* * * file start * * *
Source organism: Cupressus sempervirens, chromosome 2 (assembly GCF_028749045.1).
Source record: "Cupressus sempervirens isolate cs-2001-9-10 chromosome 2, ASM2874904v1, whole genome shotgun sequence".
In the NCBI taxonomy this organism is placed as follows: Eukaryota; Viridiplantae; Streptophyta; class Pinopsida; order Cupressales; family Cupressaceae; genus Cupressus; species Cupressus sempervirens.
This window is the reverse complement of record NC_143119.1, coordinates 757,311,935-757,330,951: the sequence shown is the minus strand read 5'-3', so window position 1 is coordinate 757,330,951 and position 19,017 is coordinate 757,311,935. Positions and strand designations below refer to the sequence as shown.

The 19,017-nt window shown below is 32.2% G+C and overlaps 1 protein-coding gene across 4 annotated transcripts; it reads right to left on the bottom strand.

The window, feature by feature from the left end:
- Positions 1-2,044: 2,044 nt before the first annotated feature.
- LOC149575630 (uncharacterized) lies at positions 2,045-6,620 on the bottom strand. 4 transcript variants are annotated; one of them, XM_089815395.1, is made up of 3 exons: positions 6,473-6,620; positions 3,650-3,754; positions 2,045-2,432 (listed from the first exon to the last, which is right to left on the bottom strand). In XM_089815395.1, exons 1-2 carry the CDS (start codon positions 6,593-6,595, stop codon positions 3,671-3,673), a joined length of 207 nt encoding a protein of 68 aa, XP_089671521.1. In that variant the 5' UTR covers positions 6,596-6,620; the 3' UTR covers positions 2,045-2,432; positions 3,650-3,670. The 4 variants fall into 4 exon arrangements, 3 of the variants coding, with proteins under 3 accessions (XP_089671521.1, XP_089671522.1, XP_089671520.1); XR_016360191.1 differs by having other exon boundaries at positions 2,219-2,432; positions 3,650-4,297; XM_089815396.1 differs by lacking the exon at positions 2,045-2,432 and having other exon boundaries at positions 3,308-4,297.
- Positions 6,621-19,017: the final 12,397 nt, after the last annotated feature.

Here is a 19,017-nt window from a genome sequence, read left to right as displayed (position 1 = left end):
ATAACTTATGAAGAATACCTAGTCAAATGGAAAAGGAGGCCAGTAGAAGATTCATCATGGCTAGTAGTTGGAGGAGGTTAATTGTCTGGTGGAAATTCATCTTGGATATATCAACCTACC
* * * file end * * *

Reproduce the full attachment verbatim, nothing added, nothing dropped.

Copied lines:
Source organism: Cupressus sempervirens, chromosome 2 (assembly GCF_028749045.1).
Source record: "Cupressus sempervirens isolate cs-2001-9-10 chromosome 2, ASM2874904v1, whole genome shotgun sequence".
In the NCBI taxonomy this organism is placed as follows: Eukaryota; Viridiplantae; Streptophyta; class Pinopsida; order Cupressales; family Cupressaceae; genus Cupressus; species Cupressus sempervirens.
This window is the reverse complement of record NC_143119.1, coordinates 757,311,935-757,330,951: the sequence shown is the minus strand read 5'-3', so window position 1 is coordinate 757,330,951 and position 19,017 is coordinate 757,311,935. Positions and strand designations below refer to the sequence as shown.

The 19,017-nt window shown below is 32.2% G+C and overlaps 1 protein-coding gene across 4 annotated transcripts; it reads right to left on the bottom strand.

The window, feature by feature from the left end:
- Positions 1-2,044: 2,044 nt before the first annotated feature.
- LOC149575630 (uncharacterized) lies at positions 2,045-6,620 on the bottom strand. 4 transcript variants are annotated; one of them, XM_089815395.1, is made up of 3 exons: positions 6,473-6,620; positions 3,650-3,754; positions 2,045-2,432 (listed from the first exon to the last, which is right to left on the bottom strand). In XM_089815395.1, exons 1-2 carry the CDS (start codon positions 6,593-6,595, stop codon positions 3,671-3,673), a joined length of 207 nt encoding a protein of 68 aa, XP_089671521.1. In that variant the 5' UTR covers positions 6,596-6,620; the 3' UTR covers positions 2,045-2,432; positions 3,650-3,670. The 4 variants fall into 4 exon arrangements, 3 of the variants coding, with proteins under 3 accessions (XP_089671521.1, XP_089671522.1, XP_089671520.1); XR_016360191.1 differs by having other exon boundaries at positions 2,219-2,432; positions 3,650-4,297; XM_089815396.1 differs by lacking the exon at positions 2,045-2,432 and having other exon boundaries at positions 3,308-4,297.
- Positions 6,621-19,017: the final 12,397 nt, after the last annotated feature.

Here is a 19,017-nt window from a genome sequence, read left to right as displayed (position 1 = left end):
ATAACTTATGAAGAATACCTAGTCAAATGGAAAAGGAGGCCAGTAGAAGATTCATCATGGCTAGTAGTTGGAGGAGGTTAATTGTCTGGTGGAAATTCATCTTGGATATATCAACCTACC